"What is this?" Tylor poked at the book in front of him, its green leather cover embossed in a gaudy silver font. The Firefighter's Guide to Cheesemaking. "It's the book you wanted." The Catalog Divinator's impassive green eyes blinked slowly. "I didn't ask about cheese!" Tylor fisted his hand in his hair and pulled. "I'm trying to find my Mom's long-lost sister!" The Divinator shrugged her shoulders. "That book will lead you to your answer. That's all I know."Catalog Divinators assist library patrons in locating the perfect books for their current needs, through the use of Divination. The resultant suggestions are frequently surprising but in most cases do meet the patron's requirements despite some appearances to the contrary.
Catalog Divinators are most commonly found in libraries, although some are employed in government buildings and other businesses responsible for maintaining large collections of records. When assigned to catalogs available to the general public they tend to work behind help desks readily visible upon entering the building. Those who maintain more private collections tend to have access to a private office.
Individuals wishing to research information from within the libraries, archives, or other catalogs may request assistance from a Catalog Divinator. The patron must state their request as clearly and specifically as possible, at which point the Divinator will request to locate an answer within their available records through the use of Divination. If the spell identifies any useful records or books within the available stacks the Divinator will obtain a copy. If not, they will add a follow on question to their spell to locate somewhere that may provide the requested information, passing on this recommendation to their patron instead. The services of a Catalog Divinator are free when researching in public libraries and archives, although sites accustomed to heavy repeat usage may charge fees for repeat Divinator usage after a certain quantity of requests are completed for the same individual. Private collections on the other hand commonly require a fee or a tip in order to use these services.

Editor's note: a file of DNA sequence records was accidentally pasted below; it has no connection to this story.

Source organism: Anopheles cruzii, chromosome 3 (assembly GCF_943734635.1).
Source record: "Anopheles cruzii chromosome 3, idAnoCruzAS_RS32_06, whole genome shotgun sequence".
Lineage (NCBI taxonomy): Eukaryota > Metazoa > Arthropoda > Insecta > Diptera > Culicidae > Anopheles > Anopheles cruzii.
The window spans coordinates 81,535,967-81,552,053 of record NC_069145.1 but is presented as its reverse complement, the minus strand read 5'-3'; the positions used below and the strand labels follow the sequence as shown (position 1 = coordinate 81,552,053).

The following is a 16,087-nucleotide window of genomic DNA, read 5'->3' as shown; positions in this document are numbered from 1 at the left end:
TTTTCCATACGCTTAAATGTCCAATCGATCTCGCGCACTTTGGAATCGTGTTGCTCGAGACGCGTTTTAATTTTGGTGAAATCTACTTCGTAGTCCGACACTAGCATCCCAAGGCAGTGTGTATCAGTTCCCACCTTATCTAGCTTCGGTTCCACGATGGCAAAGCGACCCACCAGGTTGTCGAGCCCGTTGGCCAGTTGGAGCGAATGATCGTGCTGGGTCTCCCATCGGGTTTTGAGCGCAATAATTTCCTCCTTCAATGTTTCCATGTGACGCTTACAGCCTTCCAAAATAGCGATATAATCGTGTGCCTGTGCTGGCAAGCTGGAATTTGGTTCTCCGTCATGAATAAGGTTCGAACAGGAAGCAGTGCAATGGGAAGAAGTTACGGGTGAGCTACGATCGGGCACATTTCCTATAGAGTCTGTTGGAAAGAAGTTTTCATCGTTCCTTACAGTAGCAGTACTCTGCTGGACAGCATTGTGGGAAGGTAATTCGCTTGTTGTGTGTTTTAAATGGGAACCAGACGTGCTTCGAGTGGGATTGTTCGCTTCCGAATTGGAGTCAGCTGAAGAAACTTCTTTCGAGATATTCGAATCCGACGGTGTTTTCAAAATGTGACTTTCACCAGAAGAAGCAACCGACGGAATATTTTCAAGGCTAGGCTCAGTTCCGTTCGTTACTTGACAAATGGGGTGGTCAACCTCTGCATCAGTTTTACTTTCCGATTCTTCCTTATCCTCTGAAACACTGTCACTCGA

Tylor double checked the address before nervously approaching. Here we go. He closed his eyes and exhaled slowly before tentatively knocking on the heavy green door. A moment later he was confronted by a short, blonde woman, her unkempt curls somehow personifying the annoyance on her face. "Yes?" "Are you Likara, author of A Fireman's Guide to Cheesemaking?" "Yes?" The word was more demand than question. "Ummm... I'm sorry to bother you..." Tylor wrung his hands. "I was hoping you could help me..." Likara pointed a perfectly manicured finger towards a sign nailed to the siding. "No soliciting." She began to close the door. "Wait!" He had come this far, he wasn't going to back out now. "Your book, the cheese book, you dedicated it to a Marilla Ramshaw." The words were coming faster now. "I need to find her. I have to. My name is Tylor. Tylor Ramshaw, son of Jesska Ramshaw, and I think... I think Marilla is my Aunt." There was the sound of shattering glass, and suddenly a tall, brown haired woman was pushing her way through the door. If he didn't know any better he would have mistaken her for his own mother, but from a decade ago. Likara nodded at her, those once angry eyes suddenly soft and hopeful, before fading back into the house and gently closing the door behind her. "Tylor? Tylor!" Tylor found himself lifted from the porch, her damp face buried in his neck. "Please tell me it really is you." Tylor squirmed uncomfortably. "Aunt Marilla?" She didn't answer, instead setting him down before wiping the tears from her eyes. "Let me look at you. How did you find me? Why did my sister let you come here?" Tylor frowned, wringing his hands. "Mom's real sick. She's dying. She told me about you, told me you had a big fight when I was born and haven't spoken since. She said... She said to tell you she's sorry. She's sorry for hurting you, and she's sorry for not telling me about you." He shifted his weight. "Are you really my aunt?" Marilla broke down and knelt before him, before turning her tear soaked face to his. "No, Tylor." Grief and joy fought behind her smile. "I'm your mother."